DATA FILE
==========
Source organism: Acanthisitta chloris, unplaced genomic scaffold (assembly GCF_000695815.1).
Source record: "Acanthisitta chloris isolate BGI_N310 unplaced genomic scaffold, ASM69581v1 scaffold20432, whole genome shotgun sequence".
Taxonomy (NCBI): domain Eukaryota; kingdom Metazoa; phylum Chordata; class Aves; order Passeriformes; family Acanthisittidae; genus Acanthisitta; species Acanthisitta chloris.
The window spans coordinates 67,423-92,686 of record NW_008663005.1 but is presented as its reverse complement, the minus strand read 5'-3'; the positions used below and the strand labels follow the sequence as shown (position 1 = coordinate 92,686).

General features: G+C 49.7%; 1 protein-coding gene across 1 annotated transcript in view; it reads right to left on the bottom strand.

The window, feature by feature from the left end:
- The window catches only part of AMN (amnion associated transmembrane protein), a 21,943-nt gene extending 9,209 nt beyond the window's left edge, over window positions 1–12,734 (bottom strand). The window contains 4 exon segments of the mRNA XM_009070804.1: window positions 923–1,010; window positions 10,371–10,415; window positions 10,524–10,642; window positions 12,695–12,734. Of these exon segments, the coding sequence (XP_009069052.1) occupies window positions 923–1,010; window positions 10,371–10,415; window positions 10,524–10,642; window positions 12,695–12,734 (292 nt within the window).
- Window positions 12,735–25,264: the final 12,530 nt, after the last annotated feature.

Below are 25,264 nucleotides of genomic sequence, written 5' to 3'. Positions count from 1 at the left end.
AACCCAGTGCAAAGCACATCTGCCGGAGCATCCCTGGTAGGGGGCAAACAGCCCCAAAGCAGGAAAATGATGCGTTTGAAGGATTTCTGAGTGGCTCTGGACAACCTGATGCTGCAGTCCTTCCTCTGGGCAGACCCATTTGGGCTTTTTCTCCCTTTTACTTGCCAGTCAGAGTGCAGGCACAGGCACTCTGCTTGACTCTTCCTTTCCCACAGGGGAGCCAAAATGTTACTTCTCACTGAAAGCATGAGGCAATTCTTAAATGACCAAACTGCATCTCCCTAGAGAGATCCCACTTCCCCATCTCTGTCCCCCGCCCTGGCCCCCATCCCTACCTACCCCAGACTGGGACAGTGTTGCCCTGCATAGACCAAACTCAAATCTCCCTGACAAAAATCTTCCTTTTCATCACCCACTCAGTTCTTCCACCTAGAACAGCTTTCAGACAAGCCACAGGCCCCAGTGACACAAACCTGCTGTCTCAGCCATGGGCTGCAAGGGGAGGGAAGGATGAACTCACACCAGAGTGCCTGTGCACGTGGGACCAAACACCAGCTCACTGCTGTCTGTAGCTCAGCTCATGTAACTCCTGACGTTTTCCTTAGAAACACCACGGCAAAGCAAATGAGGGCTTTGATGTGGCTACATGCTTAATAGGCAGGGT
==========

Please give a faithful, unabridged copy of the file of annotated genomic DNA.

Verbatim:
Source organism: Acanthisitta chloris, unplaced genomic scaffold (assembly GCF_000695815.1).
Source record: "Acanthisitta chloris isolate BGI_N310 unplaced genomic scaffold, ASM69581v1 scaffold20432, whole genome shotgun sequence".
Taxonomy (NCBI): domain Eukaryota; kingdom Metazoa; phylum Chordata; class Aves; order Passeriformes; family Acanthisittidae; genus Acanthisitta; species Acanthisitta chloris.
The window spans coordinates 67,423-92,686 of record NW_008663005.1 but is presented as its reverse complement, the minus strand read 5'-3'; the positions used below and the strand labels follow the sequence as shown (position 1 = coordinate 92,686).

General features: G+C 49.7%; 1 protein-coding gene across 1 annotated transcript in view; it reads right to left on the bottom strand.

The window, feature by feature from the left end:
- The window catches only part of AMN (amnion associated transmembrane protein), a 21,943-nt gene extending 9,209 nt beyond the window's left edge, over window positions 1–12,734 (bottom strand). The window contains 4 exon segments of the mRNA XM_009070804.1: window positions 923–1,010; window positions 10,371–10,415; window positions 10,524–10,642; window positions 12,695–12,734. Of these exon segments, the coding sequence (XP_009069052.1) occupies window positions 923–1,010; window positions 10,371–10,415; window positions 10,524–10,642; window positions 12,695–12,734 (292 nt within the window).
- Window positions 12,735–25,264: the final 12,530 nt, after the last annotated feature.

Below are 25,264 nucleotides of genomic sequence, written 5' to 3'. Positions count from 1 at the left end.
AACCCAGTGCAAAGCACATCTGCCGGAGCATCCCTGGTAGGGGGCAAACAGCCCCAAAGCAGGAAAATGATGCGTTTGAAGGATTTCTGAGTGGCTCTGGACAACCTGATGCTGCAGTCCTTCCTCTGGGCAGACCCATTTGGGCTTTTTCTCCCTTTTACTTGCCAGTCAGAGTGCAGGCACAGGCACTCTGCTTGACTCTTCCTTTCCCACAGGGGAGCCAAAATGTTACTTCTCACTGAAAGCATGAGGCAATTCTTAAATGACCAAACTGCATCTCCCTAGAGAGATCCCACTTCCCCATCTCTGTCCCCCGCCCTGGCCCCCATCCCTACCTACCCCAGACTGGGACAGTGTTGCCCTGCATAGACCAAACTCAAATCTCCCTGACAAAAATCTTCCTTTTCATCACCCACTCAGTTCTTCCACCTAGAACAGCTTTCAGACAAGCCACAGGCCCCAGTGACACAAACCTGCTGTCTCAGCCATGGGCTGCAAGGGGAGGGAAGGATGAACTCACACCAGAGTGCCTGTGCACGTGGGACCAAACACCAGCTCACTGCTGTCTGTAGCTCAGCTCATGTAACTCCTGACGTTTTCCTTAGAAACACCACGGCAAAGCAAATGAGGGCTTTGATGTGGCTACATGCTTAATAGGCAGGGT